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Q: What is the best weight to keep weight up on a dog who is on a bland diet

April 28, 2008 | By Joe B. | 4 answers | Expired: 2317 days ago

What is the best weight to keep weight up on a dog who is on a bland diet

My female pit had a bout of pancreatitis about two months ago. Fortunately it was mild and she has recovered from it. However, we now have her on a very bland diet of baked chicken (no skin), white rice, and small elbow pasta, mixed with her WD kibble. I have been feeding her a mixture of 1 cup kibble and 1 cup cooked food in the AM, at noon and in the PM. She has dropped about 4 lbs since we started this. I would also note that we do a 3 mile walk every AM (except in the rain, they HATE the rain), and a 2 miler in the PM. She has gone from 60 lbs to 56 lbs.

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Joanna
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Apr 28, 2008

I did some extra research for another Pet Parent on pancreatic problems in dogs. One of the main jobs the pancreas performs is to release enzymes in the digestive tract to digest food. When the pancreas becomes inflamed, either from trauma or infection or some other unknown cause (most cases have unknown causes), the enzymes are not realeased in the tract, but rather back into the pancreas itself.

Fat is usually blamed for pancreatitis, but in truth if the animal's system is already failing, then a high-fat diet (usually junky food and many junky treats) will only escalate the problem, not BE the cause of the problem.

A diet low in fat is recommended for the days and weeks following the attack. I would simply put your dog on a natural diet and not worry about fat levels too much at this point, because with a balanced diet, their system should stay normal.

Two or three meals a day would be best for consistent energy levels and to keep her from being hungry throughout the day. If you figure a 50 lb. dog eats about 1 lb. of food a day, that's 5 1/2 to 8 oz. each meal, which doesn't sound like much, but if it is dense, nutritious food, she should thrive on it, especially combined with your regular exercise.

Here is the simplest recipe you can use for your Pittie:

3/4 cup chopped or ground meat
1/4 cup ground mixed vegetables/fruit

This makes about 8 oz. of food. You can of course make more by ratio and freeze it right away. It can be more handy to thaw her dinner if you're running low on free time in the future.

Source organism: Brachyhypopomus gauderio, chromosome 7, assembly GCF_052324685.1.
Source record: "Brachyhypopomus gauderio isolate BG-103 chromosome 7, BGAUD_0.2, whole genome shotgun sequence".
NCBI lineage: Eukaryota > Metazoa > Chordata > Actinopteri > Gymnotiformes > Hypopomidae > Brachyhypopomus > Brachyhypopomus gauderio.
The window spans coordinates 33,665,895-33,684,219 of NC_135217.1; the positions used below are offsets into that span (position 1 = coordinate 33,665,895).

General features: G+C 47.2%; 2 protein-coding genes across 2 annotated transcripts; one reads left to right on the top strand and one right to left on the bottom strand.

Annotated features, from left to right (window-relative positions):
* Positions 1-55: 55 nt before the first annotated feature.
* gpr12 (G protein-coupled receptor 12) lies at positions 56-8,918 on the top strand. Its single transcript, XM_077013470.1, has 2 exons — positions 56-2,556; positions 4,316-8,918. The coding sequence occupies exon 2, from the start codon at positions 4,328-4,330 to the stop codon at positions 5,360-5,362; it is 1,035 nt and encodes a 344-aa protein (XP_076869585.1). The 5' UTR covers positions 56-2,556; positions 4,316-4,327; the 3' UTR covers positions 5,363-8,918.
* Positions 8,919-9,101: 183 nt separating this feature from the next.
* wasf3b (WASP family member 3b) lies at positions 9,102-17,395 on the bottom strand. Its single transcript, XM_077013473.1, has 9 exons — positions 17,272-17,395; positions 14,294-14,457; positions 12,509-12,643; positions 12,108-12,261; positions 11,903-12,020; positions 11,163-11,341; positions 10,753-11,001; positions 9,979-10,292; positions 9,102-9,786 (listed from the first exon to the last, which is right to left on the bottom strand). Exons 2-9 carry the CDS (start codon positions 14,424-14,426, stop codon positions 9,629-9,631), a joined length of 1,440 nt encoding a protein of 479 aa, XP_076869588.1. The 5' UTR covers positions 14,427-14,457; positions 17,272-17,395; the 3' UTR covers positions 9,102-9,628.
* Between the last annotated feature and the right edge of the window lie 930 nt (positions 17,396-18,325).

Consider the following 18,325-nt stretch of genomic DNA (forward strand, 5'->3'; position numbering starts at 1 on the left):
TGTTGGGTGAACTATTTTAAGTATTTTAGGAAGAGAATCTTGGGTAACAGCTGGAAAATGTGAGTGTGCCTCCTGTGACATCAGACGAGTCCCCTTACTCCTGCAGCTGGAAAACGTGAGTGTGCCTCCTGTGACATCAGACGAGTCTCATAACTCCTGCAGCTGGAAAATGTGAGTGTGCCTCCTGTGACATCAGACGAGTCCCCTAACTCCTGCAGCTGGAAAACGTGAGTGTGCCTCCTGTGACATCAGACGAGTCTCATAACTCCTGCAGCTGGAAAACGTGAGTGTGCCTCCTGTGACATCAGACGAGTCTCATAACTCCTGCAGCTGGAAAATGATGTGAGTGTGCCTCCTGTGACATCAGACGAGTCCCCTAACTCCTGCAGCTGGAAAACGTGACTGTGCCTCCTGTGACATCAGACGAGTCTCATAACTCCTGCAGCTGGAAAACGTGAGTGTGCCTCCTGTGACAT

This is preferably fed raw, because then all nutrients are intact, but if your pup prefers it cooked, that's fine, it won't lose too many nutrients, especially if the vegetables are par-boiled.

Also, I would eliminate the white rice, or at least replace it with brown, long-grain wild, or barley or quinoa - white rice is absolutely nutritionally dead; it's been stripped of nutrition and does about as much good as eating styrofoam or Mickey D's. I'd also do away with the elbow pasta. Produced pasta in grocery stores are a bit better than white rice, but not by much - there's not much nutrition there. You'd be far better off mixing in some vegetable matter instead of starchy carbs - a dog's digestive system is so harsh and quick that these carbs aren't being processed, anyways. A few colorful vegetables and fruits (but remember, NO toxic onions or grapes) would be a great boost of natural nutrition to get your dog back on her feet. You can also add some Dannon Naturals yogurt or Greek yogurt to reintroduce some healthy bacteria to her system.

If your dog still displays a pleasing outline both from the side and from above, I wouldn't worry too much about the weight loss. Of course, if it doesn't stop, or you are seeing too much ribs and hips, talk again with your vet or consult a natural health vet about your options.

Best of luck to you and your dog!

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Marta J.
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Apr 28, 2008

Wd is usually used for animals for weight management. Vets use it for overweight diabetic dogs. Maybe that's why the weight loss. You might want to tell you vet about the weight loss.

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Beaglepawz
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Apr 28, 2008

I do agree that you should discuss the weight concerns with your vet as they know the history of your animal and what the weight should be.

My cairn who passed a way a few years ago had chronic pancreatitis and so was on a bland kibble - Iams Low residue. She got their treats too. She could have carrots, canned pumpkin and a few other things like that and took Pepcid daily.

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Jill R.
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Apr 28, 2008

56 pounds still may be her ideal weight, most dogs now in the US are slightly to way overweight. Leaner animals, in general are healthier. I would recommend to stop by with her at your vet and have them check her body condition score, that way you will know whether she's the right size or not.
PS. my dogs hate the rain too...

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